Confirming earlier speculation, President Barack Obama this afternoon
nominated Congressman Mel Watt (D-NC) to be the director of the Federal Housing
Finance Agency (FHFA). Watt, who has served in the House of
Representatives for 20 years, will succeed Edward J. DeMarco who has acted as
director through most of the Obama presidency.
In announcing the nomination the President said the Congressman "has
led efforts to rein in unscrupulous mortgage lenders, he's helped protect
consumers from the kind of reckless risk-taking that led to the financial
crisis in the first place, and he's fought to give more Americans in low-income
neighborhoods access to affordable housing."
Shaun Donovan, Secretary of Housing and Urban Development said he applauded
the President's nomination. "Mel brings
to this position more than twenty years of expertise on the House Financial
Services Committee and two decades in the private sector as a small business
owner. He has a proven track record of fighting to rein in deceptive mortgage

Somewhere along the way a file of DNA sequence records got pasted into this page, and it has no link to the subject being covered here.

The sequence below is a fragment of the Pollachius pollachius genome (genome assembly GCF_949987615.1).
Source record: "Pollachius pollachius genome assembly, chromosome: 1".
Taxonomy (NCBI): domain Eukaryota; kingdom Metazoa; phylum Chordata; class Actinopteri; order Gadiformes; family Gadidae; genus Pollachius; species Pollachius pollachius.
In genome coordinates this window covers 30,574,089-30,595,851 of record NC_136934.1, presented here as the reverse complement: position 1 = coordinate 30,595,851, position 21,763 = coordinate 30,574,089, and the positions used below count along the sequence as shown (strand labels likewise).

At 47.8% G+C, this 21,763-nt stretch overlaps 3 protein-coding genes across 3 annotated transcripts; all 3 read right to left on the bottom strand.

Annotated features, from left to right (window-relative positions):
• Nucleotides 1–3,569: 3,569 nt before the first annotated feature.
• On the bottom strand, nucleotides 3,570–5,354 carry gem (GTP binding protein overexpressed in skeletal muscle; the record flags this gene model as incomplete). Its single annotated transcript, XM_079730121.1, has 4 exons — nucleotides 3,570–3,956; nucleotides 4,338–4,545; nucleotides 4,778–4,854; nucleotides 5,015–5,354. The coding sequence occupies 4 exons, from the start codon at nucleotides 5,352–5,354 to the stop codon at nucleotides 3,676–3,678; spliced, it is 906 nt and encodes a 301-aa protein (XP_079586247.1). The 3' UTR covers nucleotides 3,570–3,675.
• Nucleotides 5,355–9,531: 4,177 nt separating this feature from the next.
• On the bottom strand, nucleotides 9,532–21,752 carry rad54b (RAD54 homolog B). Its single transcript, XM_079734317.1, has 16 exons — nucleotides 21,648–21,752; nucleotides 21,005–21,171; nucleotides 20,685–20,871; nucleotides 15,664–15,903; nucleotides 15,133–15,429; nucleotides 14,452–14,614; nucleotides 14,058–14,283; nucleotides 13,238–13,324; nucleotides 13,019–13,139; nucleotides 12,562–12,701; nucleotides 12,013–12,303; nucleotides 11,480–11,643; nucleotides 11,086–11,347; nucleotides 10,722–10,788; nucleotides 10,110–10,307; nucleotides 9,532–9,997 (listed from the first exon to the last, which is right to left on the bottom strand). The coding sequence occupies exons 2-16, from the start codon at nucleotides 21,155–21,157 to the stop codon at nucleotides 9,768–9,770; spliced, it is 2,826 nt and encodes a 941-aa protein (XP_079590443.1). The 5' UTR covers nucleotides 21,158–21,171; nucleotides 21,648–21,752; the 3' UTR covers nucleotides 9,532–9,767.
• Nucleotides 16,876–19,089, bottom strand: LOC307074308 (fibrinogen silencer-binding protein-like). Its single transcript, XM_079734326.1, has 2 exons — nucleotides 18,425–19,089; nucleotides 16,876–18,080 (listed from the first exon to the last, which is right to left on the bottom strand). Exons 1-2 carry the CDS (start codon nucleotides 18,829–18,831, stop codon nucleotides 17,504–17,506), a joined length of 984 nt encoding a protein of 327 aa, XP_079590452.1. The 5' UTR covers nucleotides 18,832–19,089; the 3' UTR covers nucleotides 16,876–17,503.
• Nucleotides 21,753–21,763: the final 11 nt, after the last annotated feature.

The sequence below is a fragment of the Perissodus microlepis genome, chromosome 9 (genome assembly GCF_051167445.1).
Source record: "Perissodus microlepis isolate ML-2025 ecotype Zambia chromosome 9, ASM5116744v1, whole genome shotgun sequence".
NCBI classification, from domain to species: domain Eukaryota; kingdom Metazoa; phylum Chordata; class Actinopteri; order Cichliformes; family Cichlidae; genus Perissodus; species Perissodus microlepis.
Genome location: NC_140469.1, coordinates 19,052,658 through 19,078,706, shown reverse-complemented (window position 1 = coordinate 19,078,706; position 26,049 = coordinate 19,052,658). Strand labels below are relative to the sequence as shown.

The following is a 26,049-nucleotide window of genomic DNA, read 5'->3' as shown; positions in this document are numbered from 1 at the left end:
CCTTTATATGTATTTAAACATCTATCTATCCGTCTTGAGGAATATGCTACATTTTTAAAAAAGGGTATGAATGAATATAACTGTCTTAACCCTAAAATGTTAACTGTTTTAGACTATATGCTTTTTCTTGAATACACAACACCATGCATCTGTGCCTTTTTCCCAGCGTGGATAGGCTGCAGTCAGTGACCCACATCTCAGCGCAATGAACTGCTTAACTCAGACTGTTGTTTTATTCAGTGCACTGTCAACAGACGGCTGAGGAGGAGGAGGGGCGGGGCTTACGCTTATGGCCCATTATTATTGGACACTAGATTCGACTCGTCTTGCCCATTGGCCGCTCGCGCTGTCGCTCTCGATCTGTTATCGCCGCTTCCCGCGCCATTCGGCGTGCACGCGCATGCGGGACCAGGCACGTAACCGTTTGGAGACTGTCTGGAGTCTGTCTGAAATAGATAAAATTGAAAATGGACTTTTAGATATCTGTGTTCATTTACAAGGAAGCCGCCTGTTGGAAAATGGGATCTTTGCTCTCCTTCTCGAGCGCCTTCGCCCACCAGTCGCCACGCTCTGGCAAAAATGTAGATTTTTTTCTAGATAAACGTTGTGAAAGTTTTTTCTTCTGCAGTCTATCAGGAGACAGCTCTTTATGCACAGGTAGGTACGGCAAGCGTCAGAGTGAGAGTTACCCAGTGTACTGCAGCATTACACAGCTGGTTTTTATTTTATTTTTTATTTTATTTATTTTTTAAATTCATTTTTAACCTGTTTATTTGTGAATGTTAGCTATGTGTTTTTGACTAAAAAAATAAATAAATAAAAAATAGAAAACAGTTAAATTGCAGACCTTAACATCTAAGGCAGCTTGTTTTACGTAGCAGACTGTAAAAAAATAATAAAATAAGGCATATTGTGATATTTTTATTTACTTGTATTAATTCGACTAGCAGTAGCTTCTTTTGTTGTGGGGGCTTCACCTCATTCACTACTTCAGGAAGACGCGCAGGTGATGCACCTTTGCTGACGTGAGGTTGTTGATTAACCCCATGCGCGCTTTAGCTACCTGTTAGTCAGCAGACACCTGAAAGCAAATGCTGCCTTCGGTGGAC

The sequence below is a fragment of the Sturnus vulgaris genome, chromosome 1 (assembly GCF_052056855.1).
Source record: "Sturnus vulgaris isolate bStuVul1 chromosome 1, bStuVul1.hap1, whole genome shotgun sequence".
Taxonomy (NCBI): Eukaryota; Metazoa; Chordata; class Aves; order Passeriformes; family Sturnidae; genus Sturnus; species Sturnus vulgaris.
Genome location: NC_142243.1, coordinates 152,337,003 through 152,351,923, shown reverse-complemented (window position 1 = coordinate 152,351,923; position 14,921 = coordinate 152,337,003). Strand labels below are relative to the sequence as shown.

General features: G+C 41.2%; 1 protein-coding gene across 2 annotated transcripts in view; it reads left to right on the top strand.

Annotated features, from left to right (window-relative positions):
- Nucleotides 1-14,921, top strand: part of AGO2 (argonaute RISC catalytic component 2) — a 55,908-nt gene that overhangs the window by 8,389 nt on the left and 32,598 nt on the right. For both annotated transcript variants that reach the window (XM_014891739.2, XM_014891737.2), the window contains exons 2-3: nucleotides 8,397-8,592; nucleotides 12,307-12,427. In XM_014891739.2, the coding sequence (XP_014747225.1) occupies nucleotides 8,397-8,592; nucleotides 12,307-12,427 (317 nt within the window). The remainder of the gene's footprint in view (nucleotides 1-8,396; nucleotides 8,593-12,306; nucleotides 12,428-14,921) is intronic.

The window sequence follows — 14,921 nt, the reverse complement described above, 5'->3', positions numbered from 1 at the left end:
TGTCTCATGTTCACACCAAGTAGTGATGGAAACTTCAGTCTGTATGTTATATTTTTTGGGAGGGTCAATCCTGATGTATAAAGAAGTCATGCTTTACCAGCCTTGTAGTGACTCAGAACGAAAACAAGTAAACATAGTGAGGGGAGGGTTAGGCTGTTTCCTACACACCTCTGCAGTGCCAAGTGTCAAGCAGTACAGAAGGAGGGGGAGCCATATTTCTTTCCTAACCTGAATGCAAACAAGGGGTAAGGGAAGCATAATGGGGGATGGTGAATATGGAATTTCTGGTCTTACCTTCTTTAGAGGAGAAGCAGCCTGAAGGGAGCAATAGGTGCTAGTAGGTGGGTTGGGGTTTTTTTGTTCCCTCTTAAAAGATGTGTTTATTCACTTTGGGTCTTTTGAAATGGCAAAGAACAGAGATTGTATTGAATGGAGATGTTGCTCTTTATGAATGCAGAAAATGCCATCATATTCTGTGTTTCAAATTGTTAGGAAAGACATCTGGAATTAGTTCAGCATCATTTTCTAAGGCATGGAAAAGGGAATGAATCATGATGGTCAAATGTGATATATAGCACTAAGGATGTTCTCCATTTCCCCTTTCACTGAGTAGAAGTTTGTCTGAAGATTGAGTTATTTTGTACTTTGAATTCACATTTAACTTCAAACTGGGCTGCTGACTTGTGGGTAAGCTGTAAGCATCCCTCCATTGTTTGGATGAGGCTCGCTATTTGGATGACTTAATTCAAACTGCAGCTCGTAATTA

lenders, protect consumers from abusive financial practices, and expand
affordable housing, as well as to generate bipartisan cooperation to find
common ground on key issues."
David H. Stevens, President and CEO of the Mortgage
Bankers Association offered no opinion on the selection but said Watts had a
big job ahead of him. Noting that the
two GSEs had been in conservatorship for almost five years Stevens said, "It is time to begin transitioning these companies, creating
a strong secondary mortgage market that relies first and foremost on private
capital with a limited government guarantee that can function for the long
term. That needs to be the FHFA Director's number one priority.
"In the meantime, in order to sustain the burgeoning
housing recovery, the FHFA director ought to ensure that the agency, as well as
Freddie and Fannie, operate in a completely transparent manner. These
entities currently dominate the mortgage market, and changes they make to
programs and policies have profound implications for borrowers and lenders
alike. That is why MBA has been, and will remain, a loud voice for an
open and transparent process that requires FHFA, Freddie and Fannie to publish
their proposals and directs them to fully consider input from all stakeholders
on important policy matters."
Watt's confirmation is far from assured. Several Republican senators
have already expressed opposition to the appointment including Senator Bob
Corker (R-TN) who sits on the Senate Banking Committee which must vet the
appointment. Corker said he could not be more disappointed in the